In order to improve the SLS AMG's handling the car not only features an advanced double-wishbone suspension setup at all four corners, and speed sensitive power steering. It has also been designed to offer a centre of gravity which is as low as possible throughout the entire vehicle.

The interior of the Mercedes-Benz SLS AMG is designed to offer all the equipment and technology buyers would expect in a top-end luxury sports car. Fine materials such as nappa leather, solid metal and (optionally) genuine carbon-fibre facings underline the pronounced "custom-built" nature of the SLS interior, and show enormous attention to detail.

"The interior of the new Mercedes-Benz SLS AMG is not only very special because of the exclusive swing-wing doors. The visible influence of aviation engineering, the high-grade materials and the practicality typical of a sports car will make the hearts of sports car enthusiasts beat faster. At the same time the new interior styling indicates the design philosophy for coming generations of Mercedes sports cars", says Gordon Wagener, Head of Design at Mercedes-Benz.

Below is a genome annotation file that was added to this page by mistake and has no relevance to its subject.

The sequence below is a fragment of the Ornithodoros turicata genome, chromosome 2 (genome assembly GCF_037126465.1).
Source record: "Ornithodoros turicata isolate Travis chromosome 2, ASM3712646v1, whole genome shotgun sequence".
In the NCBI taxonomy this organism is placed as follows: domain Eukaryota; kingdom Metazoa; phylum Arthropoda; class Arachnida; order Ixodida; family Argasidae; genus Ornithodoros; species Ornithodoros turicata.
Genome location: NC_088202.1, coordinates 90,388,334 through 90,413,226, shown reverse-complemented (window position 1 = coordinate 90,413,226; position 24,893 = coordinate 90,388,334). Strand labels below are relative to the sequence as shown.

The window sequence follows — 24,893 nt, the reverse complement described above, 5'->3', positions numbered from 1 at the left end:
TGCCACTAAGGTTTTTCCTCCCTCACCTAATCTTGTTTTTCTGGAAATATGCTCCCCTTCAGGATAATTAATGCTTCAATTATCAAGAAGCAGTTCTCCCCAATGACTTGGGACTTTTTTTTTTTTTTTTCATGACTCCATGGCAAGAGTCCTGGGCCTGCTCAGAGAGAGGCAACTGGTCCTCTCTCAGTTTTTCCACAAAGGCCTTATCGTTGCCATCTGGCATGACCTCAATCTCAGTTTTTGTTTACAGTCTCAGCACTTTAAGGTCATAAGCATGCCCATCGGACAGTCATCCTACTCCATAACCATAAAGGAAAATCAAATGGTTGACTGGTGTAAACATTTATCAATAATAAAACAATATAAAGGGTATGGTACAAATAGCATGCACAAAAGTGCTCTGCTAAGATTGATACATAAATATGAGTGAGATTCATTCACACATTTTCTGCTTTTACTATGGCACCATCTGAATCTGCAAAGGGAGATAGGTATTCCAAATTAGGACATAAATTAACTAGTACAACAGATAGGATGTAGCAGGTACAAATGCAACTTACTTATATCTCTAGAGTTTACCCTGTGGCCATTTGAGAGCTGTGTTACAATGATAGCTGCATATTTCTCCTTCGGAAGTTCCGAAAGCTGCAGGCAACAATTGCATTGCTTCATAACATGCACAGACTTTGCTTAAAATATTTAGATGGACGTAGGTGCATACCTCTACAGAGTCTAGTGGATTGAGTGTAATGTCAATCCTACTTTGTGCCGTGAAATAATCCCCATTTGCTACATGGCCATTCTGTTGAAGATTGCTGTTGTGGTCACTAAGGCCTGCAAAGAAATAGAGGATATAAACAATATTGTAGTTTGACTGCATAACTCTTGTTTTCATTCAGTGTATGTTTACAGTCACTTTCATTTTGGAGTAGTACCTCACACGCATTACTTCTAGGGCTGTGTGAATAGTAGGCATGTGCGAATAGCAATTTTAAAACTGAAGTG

The electrically adjustable sports seats feature integrated head restraints for added safety - to go along with the 8 airbags - and good lateral support for increased comfort. The seat backrests are made from magnesium, a high-tech material that combines light weight with high strength.

The AMG Performance leather steering wheel in a three-spoke design has a 365-millimetre rim with a flattened lower section, shift paddles and a metal insert, underlining the authentic custom-built look in the same way as the attractive instrument cluster. As standard equipment the SLS features hand-stitched designo leather with a contrasting seam on the dashboard, sports seats, interior door panels and armrests.

Interior features and equipment of the SLS AMG include; cruise control, automated parking, rain sensor, keyless go, dvd player, media interface with a 7 inch screen, and a premium Bang&Olufsen audio system.

---------------------------------------------------------------------

Review by: James:

Getting into an SLS can prove to be a rather embarrassing debacle. There is no roll cage or awkward bucket seat in the way; rather a low, wide expanse of leather and a huge port of access thanks to the gullwing doors - which, as a consequence, are an entire foot above you once you've sat down. Thankfully, at this event, they provided a man to stand outside close the door once you'd realised that you couldn't, but in any other situation you are likely to make a massive fool of yourself.